Dr. Fred L. Lander, Jr. (1898-1941) Lynchburg Physician

Born in Chester, South Carolina, Dr. Fred Leonard Lander, Jr., graduated from Biddle University (now Johnson C. Smith University) in Charlotte, North Carolina, and from Meharry Medical College in Nashville. After an internship at Good Samaritan Hospital in Charlotte, he began practicing medicine in Lynchburg in 1928.

Donated by Fred L. Lander III

Diploma of Dr. Fred L. Lander, Jr., 1924

Dr. Fred L. Lander, Jr., attended Meharry Medical College in Nashville, at the time one of only two medical schools for African Americans. The 1910 Flexner Report had found that among the institutions that trained black doctors, only the Meharry and Howard medical colleges were adequate. The Flexner Report also advocated the idea of black doctors for black patients, to help prevent the spread of disease from blacks to the white population.

Donated by Fred L. Lander III

Shingle of Dr. Fred L. Lander, Jr.

A veteran of World War I, Dr. Fred L. Lander, Jr., opened his office for the general practice of medicine at Fifth and Polk Streets in Lynchburg in 1928 and practiced there until his death in 1941.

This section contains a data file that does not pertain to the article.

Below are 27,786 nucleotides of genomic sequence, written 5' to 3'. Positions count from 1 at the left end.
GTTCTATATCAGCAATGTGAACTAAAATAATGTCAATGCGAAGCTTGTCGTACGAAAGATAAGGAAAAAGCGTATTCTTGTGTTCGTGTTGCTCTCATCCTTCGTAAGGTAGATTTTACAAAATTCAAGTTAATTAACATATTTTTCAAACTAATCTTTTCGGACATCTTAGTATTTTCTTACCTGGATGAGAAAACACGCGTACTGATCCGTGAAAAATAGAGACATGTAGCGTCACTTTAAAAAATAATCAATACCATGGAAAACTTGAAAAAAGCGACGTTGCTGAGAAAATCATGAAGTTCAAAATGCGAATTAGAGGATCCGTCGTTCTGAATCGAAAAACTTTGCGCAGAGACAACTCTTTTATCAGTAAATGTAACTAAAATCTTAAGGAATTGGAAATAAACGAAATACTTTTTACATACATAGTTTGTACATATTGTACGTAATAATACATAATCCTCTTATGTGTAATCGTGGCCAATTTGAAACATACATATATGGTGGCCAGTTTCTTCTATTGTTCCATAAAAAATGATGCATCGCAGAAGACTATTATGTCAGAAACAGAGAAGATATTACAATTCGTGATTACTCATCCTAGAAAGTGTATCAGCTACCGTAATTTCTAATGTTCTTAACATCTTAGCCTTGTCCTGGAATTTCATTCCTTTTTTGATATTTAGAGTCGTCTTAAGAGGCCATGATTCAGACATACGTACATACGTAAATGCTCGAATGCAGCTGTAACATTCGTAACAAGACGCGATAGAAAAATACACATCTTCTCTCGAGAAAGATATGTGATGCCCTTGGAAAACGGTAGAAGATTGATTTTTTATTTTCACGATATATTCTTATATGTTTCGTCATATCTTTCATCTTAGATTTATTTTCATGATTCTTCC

Dr. Lander was one of the first African American physicians to use sulfa drugs to treat venereal diseases, a serious health problem during the 1930s, when three times as many Virginia blacks as whites died of syphilis.

The Tuskegee syphilis study, which allowed the disease to go untreated in the study’s subjects, began in 1932 and continued until 1972. The Tuskegee study was the most famous example of the use of African Americans as subjects for medical experiments. This practice made many African Americans suspicious of establishment health care.

Donated by Fred L. Lander III

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